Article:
WASHINGTON (Reuters) - Federal Reserve Chairman Ben Bernanke said on Wednesday the U.S. economic recovery was on a solid footing but cautioned it could be years before the jobs lost during the deep recession of 2008-2009 are restored.
“Although the support to economic growth from fiscal policy is likely to diminish in the coming year, the incoming data suggest that gains in private final demand will sustain the demand in economic recovery,” Bernanke told the House of Representatives Budget Committee.
While Bernanke said the economy had made an “important transition” where it was in less need of government support, his emphasis on the struggles of the U.S. jobs market suggested the central bank was in no rush to raise interest rates.
U.S. stocks extended gains on his remarks by midday.
The Fed slashed short term interest rates to near zero and pumped more than $1 trillion (685 billion pounds) into the financial system to pull the economy through its worst recession since the 1930s. It has promised to hold borrowing costs exceptionally low for an extended period and most analysts do not expect rate rises until 2011.
“Concern No. 1 — and it far outstrips everything else — is the labour market” Abby Joseph Cohen, president of Goldman Sachs’ Global Market Institute, said at the Reuters Investment Outlook Summit in New York.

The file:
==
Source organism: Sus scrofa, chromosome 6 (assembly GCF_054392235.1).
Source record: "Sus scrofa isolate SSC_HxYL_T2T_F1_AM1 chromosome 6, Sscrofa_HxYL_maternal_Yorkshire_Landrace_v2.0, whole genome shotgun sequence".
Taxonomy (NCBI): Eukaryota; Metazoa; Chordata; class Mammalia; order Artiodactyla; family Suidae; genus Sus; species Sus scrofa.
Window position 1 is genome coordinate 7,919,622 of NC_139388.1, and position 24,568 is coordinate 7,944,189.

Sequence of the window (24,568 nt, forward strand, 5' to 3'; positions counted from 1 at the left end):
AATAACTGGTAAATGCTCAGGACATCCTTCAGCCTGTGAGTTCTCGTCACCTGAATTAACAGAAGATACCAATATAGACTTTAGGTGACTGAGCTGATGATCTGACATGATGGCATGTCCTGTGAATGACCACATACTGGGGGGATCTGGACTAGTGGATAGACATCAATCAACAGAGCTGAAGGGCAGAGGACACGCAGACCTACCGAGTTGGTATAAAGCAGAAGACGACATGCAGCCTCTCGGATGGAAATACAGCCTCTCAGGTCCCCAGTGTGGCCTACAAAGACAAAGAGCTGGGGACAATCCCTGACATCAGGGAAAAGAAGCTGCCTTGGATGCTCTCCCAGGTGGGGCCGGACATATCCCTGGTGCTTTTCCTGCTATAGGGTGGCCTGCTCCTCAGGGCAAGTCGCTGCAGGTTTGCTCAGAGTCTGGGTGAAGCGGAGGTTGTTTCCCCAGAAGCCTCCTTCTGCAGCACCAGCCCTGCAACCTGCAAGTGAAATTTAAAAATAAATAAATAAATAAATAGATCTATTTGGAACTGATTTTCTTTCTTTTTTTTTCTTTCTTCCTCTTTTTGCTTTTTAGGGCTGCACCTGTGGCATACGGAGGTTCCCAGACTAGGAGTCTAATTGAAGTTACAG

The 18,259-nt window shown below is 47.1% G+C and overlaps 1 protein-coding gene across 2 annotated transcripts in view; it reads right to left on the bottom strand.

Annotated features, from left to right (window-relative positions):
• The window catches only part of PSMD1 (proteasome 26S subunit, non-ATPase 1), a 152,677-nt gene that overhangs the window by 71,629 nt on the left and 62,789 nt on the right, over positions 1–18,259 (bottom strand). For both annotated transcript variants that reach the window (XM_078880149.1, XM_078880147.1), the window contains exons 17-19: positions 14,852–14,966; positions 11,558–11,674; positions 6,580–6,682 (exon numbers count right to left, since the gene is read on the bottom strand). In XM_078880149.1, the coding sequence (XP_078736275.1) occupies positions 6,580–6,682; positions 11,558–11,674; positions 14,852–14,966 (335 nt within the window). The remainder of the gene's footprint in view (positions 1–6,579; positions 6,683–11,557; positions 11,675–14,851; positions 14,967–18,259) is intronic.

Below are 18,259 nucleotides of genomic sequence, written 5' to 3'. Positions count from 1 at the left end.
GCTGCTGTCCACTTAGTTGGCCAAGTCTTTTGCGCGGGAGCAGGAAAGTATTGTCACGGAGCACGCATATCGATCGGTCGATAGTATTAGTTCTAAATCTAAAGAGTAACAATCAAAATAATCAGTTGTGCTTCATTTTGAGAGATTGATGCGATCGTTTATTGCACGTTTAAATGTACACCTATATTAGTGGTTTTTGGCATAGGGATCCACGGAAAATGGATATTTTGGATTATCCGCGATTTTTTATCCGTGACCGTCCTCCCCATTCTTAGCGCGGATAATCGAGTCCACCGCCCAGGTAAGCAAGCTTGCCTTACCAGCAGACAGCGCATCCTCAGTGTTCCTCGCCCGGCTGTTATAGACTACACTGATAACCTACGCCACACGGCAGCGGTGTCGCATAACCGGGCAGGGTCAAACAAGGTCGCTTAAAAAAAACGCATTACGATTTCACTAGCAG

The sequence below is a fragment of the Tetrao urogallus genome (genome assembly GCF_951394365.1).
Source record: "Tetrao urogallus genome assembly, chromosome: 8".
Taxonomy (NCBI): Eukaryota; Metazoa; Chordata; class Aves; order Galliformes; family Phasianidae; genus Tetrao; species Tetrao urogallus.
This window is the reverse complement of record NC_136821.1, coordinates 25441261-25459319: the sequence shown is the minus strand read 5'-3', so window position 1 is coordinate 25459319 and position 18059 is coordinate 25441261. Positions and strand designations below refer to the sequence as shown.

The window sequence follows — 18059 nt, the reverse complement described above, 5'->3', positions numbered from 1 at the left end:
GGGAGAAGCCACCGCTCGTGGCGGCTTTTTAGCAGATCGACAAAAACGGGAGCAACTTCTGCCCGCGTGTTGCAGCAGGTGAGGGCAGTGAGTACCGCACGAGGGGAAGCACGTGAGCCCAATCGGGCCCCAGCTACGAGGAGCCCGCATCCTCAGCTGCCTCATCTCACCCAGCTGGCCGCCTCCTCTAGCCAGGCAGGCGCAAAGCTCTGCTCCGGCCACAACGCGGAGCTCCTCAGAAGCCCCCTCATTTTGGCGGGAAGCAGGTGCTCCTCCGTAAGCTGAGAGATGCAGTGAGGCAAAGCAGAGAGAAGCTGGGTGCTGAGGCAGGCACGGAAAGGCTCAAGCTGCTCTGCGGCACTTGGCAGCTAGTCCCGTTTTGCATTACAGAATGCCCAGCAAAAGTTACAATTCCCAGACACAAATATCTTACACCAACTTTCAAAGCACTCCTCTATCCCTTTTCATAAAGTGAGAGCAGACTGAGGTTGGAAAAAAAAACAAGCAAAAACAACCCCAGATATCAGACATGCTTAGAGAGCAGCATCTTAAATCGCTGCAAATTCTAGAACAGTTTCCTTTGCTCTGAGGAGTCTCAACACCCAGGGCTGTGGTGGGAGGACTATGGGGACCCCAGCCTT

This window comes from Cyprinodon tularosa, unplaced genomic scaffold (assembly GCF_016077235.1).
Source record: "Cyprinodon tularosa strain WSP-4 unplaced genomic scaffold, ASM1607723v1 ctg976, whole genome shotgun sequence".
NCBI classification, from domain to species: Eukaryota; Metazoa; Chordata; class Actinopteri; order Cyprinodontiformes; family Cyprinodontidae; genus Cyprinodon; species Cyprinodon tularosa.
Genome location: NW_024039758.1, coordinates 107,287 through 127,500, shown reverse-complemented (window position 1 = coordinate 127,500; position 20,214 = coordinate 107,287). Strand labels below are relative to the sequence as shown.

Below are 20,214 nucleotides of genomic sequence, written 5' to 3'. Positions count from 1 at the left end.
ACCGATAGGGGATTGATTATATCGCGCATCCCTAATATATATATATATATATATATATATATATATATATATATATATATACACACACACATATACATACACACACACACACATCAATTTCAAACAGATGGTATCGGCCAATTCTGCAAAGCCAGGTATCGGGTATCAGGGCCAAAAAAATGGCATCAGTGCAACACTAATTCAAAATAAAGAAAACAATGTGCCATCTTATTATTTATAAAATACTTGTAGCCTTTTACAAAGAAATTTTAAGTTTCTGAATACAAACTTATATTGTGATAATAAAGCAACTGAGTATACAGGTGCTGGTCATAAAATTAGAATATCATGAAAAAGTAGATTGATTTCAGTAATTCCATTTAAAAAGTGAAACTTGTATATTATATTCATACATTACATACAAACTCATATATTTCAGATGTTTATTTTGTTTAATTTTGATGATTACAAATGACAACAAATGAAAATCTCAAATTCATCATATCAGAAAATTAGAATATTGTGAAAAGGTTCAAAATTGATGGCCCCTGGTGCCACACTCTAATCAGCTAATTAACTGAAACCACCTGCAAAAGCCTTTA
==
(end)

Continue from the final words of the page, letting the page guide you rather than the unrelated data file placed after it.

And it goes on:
Bernanke told the lawmakers weak housing and commercial property markets, and budget cutting by states, were among the “significant restraints” holding back the recovery, and he said the unemployment rate would only decline slowly.
“A significant amount of time will be required to restore the nearly 8-1/2 million jobs that were lost over 2008 and 2009,” he said. “In this environment, inflation is likely to remain subdued.”
Employers added 431,000 jobs in May but only 41,000 of those positions came from the private sector. The unemployment rate dropped but to a still-high 9.7 percent.
Bernanke said the Fed is keeping a close watch on the European debt crisis for any spillover to the U.S. economy. Actions taken by European leaders show a firm commitment to calming strains and restoring stability, he said.
“If markets continue to stabilise, then the effects of the crisis on economic growth in the United States seem likely to be modest,” he said.
Another drag on the U.S. recovery is the housing market, which has faltered with the expiry of federal tax credits for purchases, Bernanke said. Weekly mortgage loan data released on Wednesday showed mortgage applications slumping in the most recent week to a fresh 13-year low.
Bernanke renewed his warning that as the U.S. population ages, government pension and health care obligations to retirees put the U.S. budget on an unsustainable path.
“We should be planning now on how we meet these looming budgetary challenges,” he said. However, he said now was not the time to tighten the U.S. budget, because the economy was still in need of support.
He also said the Fed would press U.S. banks to reform pay practices to curb the types of risky activities officials believe helped lay the ground work for the financial crisis.
(with additional reporting by Emily Kaiser and Lynn Adler, Ros Krasny and Herb Lash in New York)
Writing by Mark Felsenthal; Editing by Andrea Ricci